The color combo of metallic green paint and warm wood grain paneling is only the start of the attractions of today’s Nice Price or No Dice Jeep. Let’s see if the list of plusses also includes its price tag.
While it may sometimes be true that “too much is never enough,” it’s more often the case that not enough is actually... well, not enough. That certainly was the case with yesterday’s 1982 Urba Sport Trimuter seeing as it had but three wheels and could only muster a wheezy 18 horsepower out of its lawn tractor engine. All that “not enough” proved to be too much for its $6,500 asking price to bear, and it fell in a 78 percent No Dice loss.
The woody wagon may not be a type of car that’s exclusive to America, but it’s safe to say that the U.S.A. does do them the best. Jeep, on the other hand, is unequivocally a tried and true American icon. Put the two standard-bearers together and suddenly you’re riding a bald eagle to a Lee Greenwood concert while holding a slice of apple pie ala-mode and simultaneously hitting the game-winning home run.
Ok, maybe that’s a bit much, but you still have to admit that today’s 1993 Jeep Grand Wagoneer is pretty sweet-looking.
American Motors debuted the Grand Wagoneer nameplate on the SJ platform in 1984. That was part of a shuffling of model names the company undertook as part of the introduction of the ZJ lineup. As the name implies, the woodgrain and leather-wrapped Grand Wagoneer was intended to be the platform’s ultimate expression.
When Jeep discontinued the SJ line in 1991 the Grand Wagoneer nameplate took a short vacation. It reemerged for the 1993 model year on the smaller ZJ platform, bringing with it the woodgrain appliqué and leather upholstery for which it was known. The ZJ Grand Wagoneer model would last for that one, brief model year, with just under 6,400 produced in total.
This one sports some lovely Hunter Green paint matched to glorious and un-faded vinyl wood trim. The ad describes the Jeep as a two-owner car originally sold to a physician and his wife, and garage-kept for most of its existence. According to that ad, the wife of the current owner thinks that as he is 80 years old, he should buy a newer car. I’m not sure of the logic there, but I don’t even argue with my own wife so we’ll just leave it at that.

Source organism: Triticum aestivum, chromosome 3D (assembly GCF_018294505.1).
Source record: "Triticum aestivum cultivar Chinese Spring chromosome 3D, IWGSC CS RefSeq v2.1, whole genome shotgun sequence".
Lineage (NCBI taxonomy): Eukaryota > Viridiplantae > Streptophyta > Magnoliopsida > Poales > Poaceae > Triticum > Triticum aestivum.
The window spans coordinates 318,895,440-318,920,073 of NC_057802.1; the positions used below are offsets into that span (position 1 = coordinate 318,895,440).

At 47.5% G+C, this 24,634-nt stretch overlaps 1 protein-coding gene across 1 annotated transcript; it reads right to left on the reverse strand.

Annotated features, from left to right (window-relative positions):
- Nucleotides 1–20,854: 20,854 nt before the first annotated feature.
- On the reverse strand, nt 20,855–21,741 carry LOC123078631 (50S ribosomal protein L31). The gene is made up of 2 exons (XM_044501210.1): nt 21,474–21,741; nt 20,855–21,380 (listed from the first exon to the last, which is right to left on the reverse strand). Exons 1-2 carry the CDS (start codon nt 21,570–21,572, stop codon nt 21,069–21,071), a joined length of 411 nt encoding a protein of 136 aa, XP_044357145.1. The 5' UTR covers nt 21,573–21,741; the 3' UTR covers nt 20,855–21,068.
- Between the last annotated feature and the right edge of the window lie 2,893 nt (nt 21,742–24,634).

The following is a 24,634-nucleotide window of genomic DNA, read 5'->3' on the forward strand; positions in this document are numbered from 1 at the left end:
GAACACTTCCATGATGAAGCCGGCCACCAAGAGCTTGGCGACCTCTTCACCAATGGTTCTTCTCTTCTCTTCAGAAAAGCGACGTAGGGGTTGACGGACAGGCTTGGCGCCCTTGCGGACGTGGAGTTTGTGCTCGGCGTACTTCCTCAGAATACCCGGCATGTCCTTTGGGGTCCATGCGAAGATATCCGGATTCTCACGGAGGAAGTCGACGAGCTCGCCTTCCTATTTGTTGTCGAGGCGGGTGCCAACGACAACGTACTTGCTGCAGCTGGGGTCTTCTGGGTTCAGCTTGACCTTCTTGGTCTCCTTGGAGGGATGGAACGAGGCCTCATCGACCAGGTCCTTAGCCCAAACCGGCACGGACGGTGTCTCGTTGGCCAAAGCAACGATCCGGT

The Grand Wagoneer was equipped from the factory with pretty much every bell and whistle Jeep could bolt onto it. Power for all that luxury and convenience comes from a 5.2 liter Magnum V8. That has 225 horsepower on offer, and 300 lb-ft of torque on regular gas. The engine is mated to a four-speed automatic transmission and legendary Quadra-Trac four-wheel drive.
The ad notes a good bit of maintenance having been recently completed, including “all new gaskets” and a “tracbar.” More recently, the Jeep received some new brake lines and new shocks all around.
A mere 112,000 miles show on the odometer and the interior doesn’t look as though it has done even that. The pillowy-soft seats have un-marred leather coverings front and rear, with even more dead cow showing up on the steering wheel. The back bench looks so clean that it may have never even met a butt. There is some evidence of use in the hatch area, and the spare is muddy on the bottom, indicating it has been put into service at least once. The road wheels are factory alloys and show a bit of wear.
Jeep recently reintroduced the Grand Wagoneer nameplate on its impressively large Wagoneer platform. The new halo model will set you back anywhere from $88,000 to nearly $110,000 all-in. That’s a lot of cash and you’d have to weigh the newness of that Grand Wagoneer against the $9,900 asking price on this nearly 30-year old, and much smaller edition.
What’s your take on this rare ZJ model and that $9,900 asking? Does that seem like a deal to take a lap of old-school off-road luxury? Or, is that too much for a Jeep that’s also just too fancy?
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